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Does the gut microbiota play a role in exercise performance?

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Most of the microorganisms that live on and inside us are contained in our digestive tract with increasing concentrations generally found the further down you go. A recent and intriguing research area is aimed at assessing the potential linkage of these gut microbes with features of athleticism.

What is the gut microbiota?

The gut microbiota is defined as a diverse ecosystem consisting of bacteria, archaea, viruses, protists, and even fungal communities all residing in the gastrointestinal tract.

Those who engage in regular exercise and have a specific diet regimen appear to have a community distinct from those more sedentary. The structure of the athlete gut microbiota is likely, in part, the result of adaptations to these long‐term lifestyle factors.

What makes an athlete’s gut microbiota “distinct”?

A key feature to highlight, in the context of athletes, is the role the gut has in producing short-chain fatty acids (SCFAs). These molecules can be used as a fuel substrate by the body and even act as signaling intermediates involved in the regulation of metabolism and inflammation. SCFAs are produced by the fermentation of non-digestible food components such as dietary fiber and other components, including those derived from our own bodies.

In comparison to sedentary individuals, athletes have increased fecal metabolites and improved overall health. While speculative, athletes may also possess gut microbiota “resilience”. What this refers to is the ability of the gut flora to return to “baseline” following stressful situations like extreme dietary or exercise pressures. This is recognized as an important feature of a health-associated gut community.

What effect does exercise have on the gut microbiota?

In the last few years several research groups have been able to capture the effects of extreme exercise on the gut microbiota. For example, in a study examining Boston marathon participant’s stool samples, Scheiman and colleagues noted an increased abundance of a microbe called Veillonella after the race. What appeared to be occurring was this microbe metabolized lactate into SCFAs. Scheiman and colleagues theorized that higher levels of lactate in the gut of athletes might favor the growth of these bacteria which in turn could help aid performance.

Individual responses

More recently, two unfit males had their gut flora tracked for 6 months as they undertook progressive exercise training with one training for a marathon and the other an Olympic-distance triathlon. There were increases in health-associated metrics like community diversity and abundance of microbial species that have been shown to influence SCFA production. Importantly, these two participants had differential changes in specific health-associated microbes highlighting a very important feature of the human gut microbiota. It is individualized.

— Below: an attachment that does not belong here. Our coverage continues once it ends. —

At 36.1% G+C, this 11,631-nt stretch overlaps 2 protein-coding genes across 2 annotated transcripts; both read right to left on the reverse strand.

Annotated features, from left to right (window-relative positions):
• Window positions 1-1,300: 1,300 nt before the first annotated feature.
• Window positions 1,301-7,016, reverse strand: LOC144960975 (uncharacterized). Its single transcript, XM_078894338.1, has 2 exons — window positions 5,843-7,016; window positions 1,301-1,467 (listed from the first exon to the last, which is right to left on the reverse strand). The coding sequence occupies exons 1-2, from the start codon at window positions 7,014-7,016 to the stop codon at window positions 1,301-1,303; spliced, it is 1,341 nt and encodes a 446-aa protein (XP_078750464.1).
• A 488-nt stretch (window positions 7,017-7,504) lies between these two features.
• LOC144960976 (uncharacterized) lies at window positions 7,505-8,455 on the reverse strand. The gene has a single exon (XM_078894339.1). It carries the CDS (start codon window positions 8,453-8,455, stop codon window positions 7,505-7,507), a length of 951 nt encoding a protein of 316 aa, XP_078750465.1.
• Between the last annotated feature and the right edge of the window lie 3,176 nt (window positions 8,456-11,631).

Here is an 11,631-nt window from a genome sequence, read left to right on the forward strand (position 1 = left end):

As with training adaptations, the response of the gut flora to exercise is likely quite variable and, as noted above, individual. Moreover, it is extremely hard to separate factors like diet, especially since many athletes are on a very specific regimen. Finally, not all exercise stress is necessarily good for the gut. For example, athletes training at high intensities for long periods without adequate fueling are at risk for disturbances in gut integrity and function and gastrointestinal symptoms.

So, do an athlete’s gut microbes help aid performance?

Athletes as a group appear to harbor an increased abundance of functional pathways within the microbiota that could support exercise metabolism and athlete health. In some sense, the gut microbiota may be viewed as an energy harvester for athletes. Indeed, the digestive tract offers an incredibly large exchange surface area for gut-derived metabolites.

The main takeaways…

The gut microbiota of athletes appears to have increased fecal metabolites like SCFAs, which may play a role in exercise performance and overall health compared to less active individuals. These differences are likely driven by the effects of exercise training and dietary intake. They may also have a greater ability to harness energy from the diet and products of exercise metabolism.

 

Credit: Mysportsscience

 

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